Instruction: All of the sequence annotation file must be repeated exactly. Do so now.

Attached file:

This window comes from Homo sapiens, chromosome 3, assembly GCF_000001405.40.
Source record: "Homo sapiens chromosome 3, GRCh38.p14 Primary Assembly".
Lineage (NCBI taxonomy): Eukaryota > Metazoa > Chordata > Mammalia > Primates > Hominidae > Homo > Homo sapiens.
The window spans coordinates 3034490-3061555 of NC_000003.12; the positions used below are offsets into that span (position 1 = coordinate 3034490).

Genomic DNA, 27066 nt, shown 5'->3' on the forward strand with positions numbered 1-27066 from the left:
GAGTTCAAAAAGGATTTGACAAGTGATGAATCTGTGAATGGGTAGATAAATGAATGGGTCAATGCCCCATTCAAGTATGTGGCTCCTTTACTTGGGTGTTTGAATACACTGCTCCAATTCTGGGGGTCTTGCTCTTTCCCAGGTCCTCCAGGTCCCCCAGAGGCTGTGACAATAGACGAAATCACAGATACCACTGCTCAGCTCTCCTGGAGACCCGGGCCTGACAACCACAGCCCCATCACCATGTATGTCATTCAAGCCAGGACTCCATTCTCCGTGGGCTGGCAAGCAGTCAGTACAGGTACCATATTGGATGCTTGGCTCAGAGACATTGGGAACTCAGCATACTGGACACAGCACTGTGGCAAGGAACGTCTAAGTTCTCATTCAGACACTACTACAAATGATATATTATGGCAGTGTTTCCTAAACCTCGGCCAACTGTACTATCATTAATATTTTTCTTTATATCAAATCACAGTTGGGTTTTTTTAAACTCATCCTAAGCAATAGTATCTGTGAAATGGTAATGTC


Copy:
This window comes from Homo sapiens, chromosome 3, assembly GCF_000001405.40.
Source record: "Homo sapiens chromosome 3, GRCh38.p14 Primary Assembly".
Lineage (NCBI taxonomy): Eukaryota > Metazoa > Chordata > Mammalia > Primates > Hominidae > Homo > Homo sapiens.
The window spans coordinates 3034490-3061555 of NC_000003.12; the positions used below are offsets into that span (position 1 = coordinate 3034490).

Genomic DNA, 27066 nt, shown 5'->3' on the forward strand with positions numbered 1-27066 from the left:
GAGTTCAAAAAGGATTTGACAAGTGATGAATCTGTGAATGGGTAGATAAATGAATGGGTCAATGCCCCATTCAAGTATGTGGCTCCTTTACTTGGGTGTTTGAATACACTGCTCCAATTCTGGGGGTCTTGCTCTTTCCCAGGTCCTCCAGGTCCCCCAGAGGCTGTGACAATAGACGAAATCACAGATACCACTGCTCAGCTCTCCTGGAGACCCGGGCCTGACAACCACAGCCCCATCACCATGTATGTCATTCAAGCCAGGACTCCATTCTCCGTGGGCTGGCAAGCAGTCAGTACAGGTACCATATTGGATGCTTGGCTCAGAGACATTGGGAACTCAGCATACTGGACACAGCACTGTGGCAAGGAACGTCTAAGTTCTCATTCAGACACTACTACAAATGATATATTATGGCAGTGTTTCCTAAACCTCGGCCAACTGTACTATCATTAATATTTTTCTTTATATCAAATCACAGTTGGGTTTTTTTAAACTCATCCTAAGCAATAGTATCTGTGAAATGGTAATGTC